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Rudimental and former Foxes star encourages fitness during pandemic

PUBLISHED: 12:30 15 April 2020

Ilford's Leon Rolle, aka DJ Locksmith of Rudimental, in action against West Essex (pic George Phillipou/TGS Photo)

Ilford's Leon Rolle, aka DJ Locksmith of Rudimental, in action against West Essex (pic George Phillipou/TGS Photo)

©TGS Photo tgsphoto.co.uk +44 1376 553468

Rudimental star and former semi-professional footballer DJ Locksmith is encouraging everyone to use physical exercise to help them mentally during the coronavirus pandemic.

Amir Amor, Piers Aggett, Kesi Dryden and Leon Rolle  from RudimentalAmir Amor, Piers Aggett, Kesi Dryden and Leon Rolle from Rudimental

The frontman Leon Rolle, who previously played for Ilford FC, has been working out religiously with his son during the UK lockdown and insisted it helps keep structure to the days spent indoors.

And he says he has been trying to use whatever he can indoors to aid his exercises.

“It’s very important to stay active during this time, we all know how important it is when we’re out of lockdown and living our normal lives,” Rolle said.

“When we’re confined to our own homes, we have to find ways of keeping mentally active, and by keeping physically active that definitely helps that.

“If you can find inventive ways of exercising you will be helping yourself in terms of your mentality and being able to cope the limits of what we can do.

“I have been getting into a lot of body weight workouts, circuits, things like jumping jacks, high knees, push-ups and using the equipment you have in your house.

“The important thing is trying to show as much initiative as you possibly can.

“If you’ve got children, try to get them involved as well, I get my 10-year-old son involved with the workouts that I’m doing.

“It helps both of you as you feel like you’ve accomplished something with your day, which is good.

“What we’re used to in our lives is structure and when you’ve been told to stay at home that structure goes out of the window, so by doing a workout it gives you a bit of structure, as long as you set the sort of time whether that be morning, in the day, or in the evening.

“It opens up your mind and makes you feel better, especially if you do it at the start of the day.”

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As a former footballer Rolle knows it is going to be a testing time not just for players but fans across the country who are without their social life due to no football being on TV nor played live due to the pandemic.

“The next couple of months are going to be telling because football isn’t just about a game of 22 men on the field, it’s got a massive social element to it as well, people live for the weekend, go down to the pub or go to see their favourite team,” he added.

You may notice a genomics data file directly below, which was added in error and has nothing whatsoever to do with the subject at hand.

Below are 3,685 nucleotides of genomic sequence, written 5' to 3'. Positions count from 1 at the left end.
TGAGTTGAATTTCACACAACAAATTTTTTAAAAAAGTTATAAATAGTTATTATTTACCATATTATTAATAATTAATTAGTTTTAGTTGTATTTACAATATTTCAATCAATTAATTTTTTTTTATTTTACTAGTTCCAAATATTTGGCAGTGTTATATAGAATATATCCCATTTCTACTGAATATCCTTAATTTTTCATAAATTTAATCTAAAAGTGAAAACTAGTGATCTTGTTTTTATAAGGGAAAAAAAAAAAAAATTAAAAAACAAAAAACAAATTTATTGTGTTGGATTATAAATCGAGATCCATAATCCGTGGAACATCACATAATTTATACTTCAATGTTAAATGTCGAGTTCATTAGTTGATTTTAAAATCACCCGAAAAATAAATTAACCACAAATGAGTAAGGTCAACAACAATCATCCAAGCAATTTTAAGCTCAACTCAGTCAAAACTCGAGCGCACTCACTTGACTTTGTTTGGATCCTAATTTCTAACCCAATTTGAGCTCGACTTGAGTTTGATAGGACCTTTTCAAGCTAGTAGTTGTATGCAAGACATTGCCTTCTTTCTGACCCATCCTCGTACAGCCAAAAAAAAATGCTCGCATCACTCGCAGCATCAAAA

“It’s going to be difficult not only for the footballers, who feel like they’ve got no work to do, but for the fans who have been entertained over the years and probably sometimes take it for granted.

“Its good that we’ve got technology as we can still interact with our favourite football stars and sport stars and see that they’re going through what we’re going through.”

As an artist he does openly admit he is very fortunate to have his own gym and studio where he can go to get his work done and have his own space.

“I’m fortunate enough to have a full blown gym in my house and have a studio as well, so whenever I’m stressed out or want to get away from the family, I can jump into either one of those.

“The one thing that I have noticed is when we play music in the house, everyone gets up, starts dancing and gets a bit active, and it just lifts the mood.

“I think what this time is going to do for everyone is it’s going to make everyone learn that we can’t take everything for granted.

“Once this pandemic is over and we go into the outside world again, I hope people for a long time, not just a short while, realise that we’re truly privileged to have so much freedom and things to do.”

Rolle also touched on his stint at Ilford under former manager Allan Fenn and he says he misses the team banter most from his playing days, adding: “I used to follow him (Allan Fenn) around when I was playing semi-professionally, it was not the greatest stadium or set-up, but it was football never the less.

“It’s all about team banter and camaraderie – that was what it was like over Ilford and I’m all for that. I enjoyed the company of the manager and the players and that is something that I miss, even just sharing that team bonding.

“Even though I’m travelling a lot with my best friends, those kinds of pranks like sticking peoples trainers to the floor and things you can’t get that anywhere else. I miss that side of it.”

He added: “It’s going to be a struggle for me as I haven’t been without football since I was about seven or eight years old, that’s all I’ve known all my life, so switching on the TV and it not being there or not being able to see my son play football or play myself is difficult.”


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